The courts have made it clear that the duty to send notice under §4061 arises when the last payment TD benefits is made, not when those benefits commence. Baglione v. AIG (En banc) 72 CCC 444 and Pendergrass v. SCIF (En banc) 72 CCC 456. It does not seem to matter whether the notice was actually sent or not, only when it was required to be sent.

The courts have also clarified that a treating physician’s medical report or note issued prior to January 1, 2005 must in fact state that PD existed before 2005. Costco Wholesale Corp. v. WCAB (Chavez) (2007) 151 Cal. App. 4th 1101, 72 CCC 582. A report that merely contains a conclusion that PD will likely result, without reasoning, is not enough give rise to the old schedule. SCIF v. WCAB (Echeverria) 146 Cal.App. 4th 1311, 72 CCC 33. The mere mention of a condition that could result in PD is insufficient. Trader Joe’s Co. v. WCAB (Evets)(2007) 72 CCC 204. Also, the date that the report issues, rather than the earlier examination date, seems to be controlling. Biller v. WCAB (2006) 71 CCC 513.

The principal remaining controversy involves whether the report in existence prior to 2005 indicating that PD exists, also has to find that the applicant was permanent and stationary (P&S) at that time. Some courts have held that a report must actually indicate the existence of permanent disability at the time of the pre-2005 evaluation, not “at some time” in the future, in order for a pre-2005 injury claim to be rated under the old schedule. The courts have held that the pre-2005 report must not only find factors of PD, but must also indicate that the worker’s condition is at the time of the exam permanent and stationary (P&S) . Zenith Ins. Co. V. WCAB (Azizi) 153 Cal.App.4th 461, 72 CCC 785 and Vera v. WCAB (2007) 35 CWCR 233.

On the other hand, other courts have rejected this P&S requirement, and have held that the statute does not require that the worker’s condition be declared P&S before 2005. They reason that P&S is not necessarily synonymous with PD, and that therefore a P&S finding in the pre-2005 report is not required to trigger application of the old schedule. Genlyte Group, LLC v. WCAB (Zavala) 36 CWCR 1.

This conflict in the courts may have to be resolved by the state Supreme Court, or else through clarifying legislation. If doubt exists as to which schedule applies, ask physician to address permanent disability using both the old and new schedules.


To contact Tom Richard please visit www.wrr-law.com. Mr. Richard is the supervising partner of the firm’s employment law and occupational injury practice. He lectures frequently on current legal topics and has served as an expert witness, pro tem judge and instructor at the Insurance Educational Association (IEA). He is a certified specialist, State Bar of California Board of Legal Specialization, since 1999.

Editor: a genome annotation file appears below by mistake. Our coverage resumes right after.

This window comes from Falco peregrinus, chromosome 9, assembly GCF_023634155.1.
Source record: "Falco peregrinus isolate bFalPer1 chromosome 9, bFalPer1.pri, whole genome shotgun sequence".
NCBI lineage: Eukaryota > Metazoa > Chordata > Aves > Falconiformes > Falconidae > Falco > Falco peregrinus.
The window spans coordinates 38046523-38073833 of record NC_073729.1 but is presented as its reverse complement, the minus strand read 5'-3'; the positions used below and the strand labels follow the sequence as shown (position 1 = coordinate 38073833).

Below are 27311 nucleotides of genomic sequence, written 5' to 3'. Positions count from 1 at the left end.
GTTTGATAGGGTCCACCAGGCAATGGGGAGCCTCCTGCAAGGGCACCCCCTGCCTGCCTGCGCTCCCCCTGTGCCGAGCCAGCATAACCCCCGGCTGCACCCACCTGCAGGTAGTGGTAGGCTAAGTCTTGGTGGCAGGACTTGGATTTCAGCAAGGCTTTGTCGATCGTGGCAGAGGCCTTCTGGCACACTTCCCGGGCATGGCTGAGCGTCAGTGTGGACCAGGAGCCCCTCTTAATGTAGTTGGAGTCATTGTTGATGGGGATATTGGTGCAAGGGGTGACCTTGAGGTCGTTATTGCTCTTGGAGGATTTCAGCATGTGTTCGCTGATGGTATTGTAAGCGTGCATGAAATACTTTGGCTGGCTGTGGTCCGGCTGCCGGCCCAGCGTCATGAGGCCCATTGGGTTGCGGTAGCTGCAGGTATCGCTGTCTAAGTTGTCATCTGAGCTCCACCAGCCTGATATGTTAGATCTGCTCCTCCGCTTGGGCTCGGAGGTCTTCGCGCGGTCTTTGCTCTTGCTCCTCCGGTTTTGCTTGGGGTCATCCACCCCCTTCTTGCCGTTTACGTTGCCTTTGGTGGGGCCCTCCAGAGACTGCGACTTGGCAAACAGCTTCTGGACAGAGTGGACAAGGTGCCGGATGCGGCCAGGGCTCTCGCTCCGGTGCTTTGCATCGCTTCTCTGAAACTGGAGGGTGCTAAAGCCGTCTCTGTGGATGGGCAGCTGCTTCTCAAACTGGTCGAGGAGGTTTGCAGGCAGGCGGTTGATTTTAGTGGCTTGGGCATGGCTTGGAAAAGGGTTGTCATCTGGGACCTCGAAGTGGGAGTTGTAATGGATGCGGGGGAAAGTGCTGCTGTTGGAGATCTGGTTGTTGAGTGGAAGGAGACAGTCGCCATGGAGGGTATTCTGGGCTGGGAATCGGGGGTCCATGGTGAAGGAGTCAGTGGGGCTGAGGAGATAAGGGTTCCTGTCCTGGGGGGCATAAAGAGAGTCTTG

Aug
26
2008
0

Latest EAMS info!

I received a few handouts regarding the new EAMS system while at the San Francisco WCAB yesterday. The WCAB SFO only had a limited number of these documents, so I’ve scanned my copy for everyone else’s benefit.

I also learned some interesting things about EAMS:

  1. Everyone knows that EAMS and the WCAB will reject your filings if you’re not registered with EAMS. Did you know that the Judges aren’t sure if EAMS will reject your filings if the employer is not registered?
  2. If a party brings physical paper exhibits, Judges will only be accepting the most important documents for filing (since the WCAB will be doing the scanning)
    • The parties will be expected to bring any possibly relevant exhibits. Any documents not accepted will be returned to the parties or shredded.
    • Judges will mainly be accepting just permanent and stationary reports.
  3. A party bringing a CD burned with scanned exhibits, will need to submit all medical files and documents which are typically required to be filed with the WCAB.
    • They will will not have the option of only submitting the most relevant exhibits.
  4. For the time being, normal walk through procedures are gone. Any new case activation would not be assigned a Board number until approximately 3 am after the day of submission. Be ready to drop off your walk throughs the day before you want to obtain approval.
  5. The EAMS forms haven’t been approved by the Office of Administrative Law and won’t be mandatory until approved.
  6. For the time being, every Board will have a telephone conference each morning starting at 8 am with their “command center.”
  7. The decision to go ahead with EAMS starting August 25, 2008 was only made on August 22, 2008!